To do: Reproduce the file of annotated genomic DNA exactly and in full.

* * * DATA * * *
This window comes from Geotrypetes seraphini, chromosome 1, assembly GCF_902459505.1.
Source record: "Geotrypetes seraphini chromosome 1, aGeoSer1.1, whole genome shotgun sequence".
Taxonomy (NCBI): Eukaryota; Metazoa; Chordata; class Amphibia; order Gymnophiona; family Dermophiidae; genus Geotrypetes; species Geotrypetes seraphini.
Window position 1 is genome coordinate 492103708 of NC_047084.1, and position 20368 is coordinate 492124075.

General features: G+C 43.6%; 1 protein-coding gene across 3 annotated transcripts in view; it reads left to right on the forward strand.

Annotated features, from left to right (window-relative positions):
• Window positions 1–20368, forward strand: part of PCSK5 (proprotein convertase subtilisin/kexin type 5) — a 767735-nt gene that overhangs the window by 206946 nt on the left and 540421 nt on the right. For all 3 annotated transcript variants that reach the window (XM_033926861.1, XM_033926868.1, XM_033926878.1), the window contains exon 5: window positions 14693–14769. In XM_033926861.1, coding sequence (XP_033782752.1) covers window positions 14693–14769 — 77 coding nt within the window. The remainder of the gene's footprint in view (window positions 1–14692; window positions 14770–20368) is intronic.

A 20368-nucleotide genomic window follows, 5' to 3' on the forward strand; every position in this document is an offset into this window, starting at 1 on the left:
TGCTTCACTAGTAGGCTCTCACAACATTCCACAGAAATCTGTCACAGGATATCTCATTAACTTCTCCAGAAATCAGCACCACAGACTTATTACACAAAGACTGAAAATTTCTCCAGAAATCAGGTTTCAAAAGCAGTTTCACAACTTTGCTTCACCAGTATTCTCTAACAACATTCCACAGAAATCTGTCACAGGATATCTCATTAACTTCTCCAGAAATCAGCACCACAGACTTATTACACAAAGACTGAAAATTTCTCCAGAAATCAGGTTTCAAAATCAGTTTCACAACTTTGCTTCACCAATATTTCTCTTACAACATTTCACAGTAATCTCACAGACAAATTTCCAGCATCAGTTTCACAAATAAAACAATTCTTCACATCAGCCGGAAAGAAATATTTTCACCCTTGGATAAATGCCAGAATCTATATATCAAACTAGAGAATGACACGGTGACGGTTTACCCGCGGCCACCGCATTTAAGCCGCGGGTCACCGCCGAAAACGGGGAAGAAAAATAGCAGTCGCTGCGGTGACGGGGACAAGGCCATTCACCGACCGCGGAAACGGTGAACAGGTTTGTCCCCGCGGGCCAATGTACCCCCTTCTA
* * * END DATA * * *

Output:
This window comes from Geotrypetes seraphini, chromosome 1, assembly GCF_902459505.1.
Source record: "Geotrypetes seraphini chromosome 1, aGeoSer1.1, whole genome shotgun sequence".
Taxonomy (NCBI): Eukaryota; Metazoa; Chordata; class Amphibia; order Gymnophiona; family Dermophiidae; genus Geotrypetes; species Geotrypetes seraphini.
Window position 1 is genome coordinate 492103708 of NC_047084.1, and position 20368 is coordinate 492124075.

General features: G+C 43.6%; 1 protein-coding gene across 3 annotated transcripts in view; it reads left to right on the forward strand.

Annotated features, from left to right (window-relative positions):
• Window positions 1–20368, forward strand: part of PCSK5 (proprotein convertase subtilisin/kexin type 5) — a 767735-nt gene that overhangs the window by 206946 nt on the left and 540421 nt on the right. For all 3 annotated transcript variants that reach the window (XM_033926861.1, XM_033926868.1, XM_033926878.1), the window contains exon 5: window positions 14693–14769. In XM_033926861.1, coding sequence (XP_033782752.1) covers window positions 14693–14769 — 77 coding nt within the window. The remainder of the gene's footprint in view (window positions 1–14692; window positions 14770–20368) is intronic.

A 20368-nucleotide genomic window follows, 5' to 3' on the forward strand; every position in this document is an offset into this window, starting at 1 on the left:
TGCTTCACTAGTAGGCTCTCACAACATTCCACAGAAATCTGTCACAGGATATCTCATTAACTTCTCCAGAAATCAGCACCACAGACTTATTACACAAAGACTGAAAATTTCTCCAGAAATCAGGTTTCAAAAGCAGTTTCACAACTTTGCTTCACCAGTATTCTCTAACAACATTCCACAGAAATCTGTCACAGGATATCTCATTAACTTCTCCAGAAATCAGCACCACAGACTTATTACACAAAGACTGAAAATTTCTCCAGAAATCAGGTTTCAAAATCAGTTTCACAACTTTGCTTCACCAATATTTCTCTTACAACATTTCACAGTAATCTCACAGACAAATTTCCAGCATCAGTTTCACAAATAAAACAATTCTTCACATCAGCCGGAAAGAAATATTTTCACCCTTGGATAAATGCCAGAATCTATATATCAAACTAGAGAATGACACGGTGACGGTTTACCCGCGGCCACCGCATTTAAGCCGCGGGTCACCGCCGAAAACGGGGAAGAAAAATAGCAGTCGCTGCGGTGACGGGGACAAGGCCATTCACCGACCGCGGAAACGGTGAACAGGTTTGTCCCCGCGGGCCAATGTACCCCCTTCTA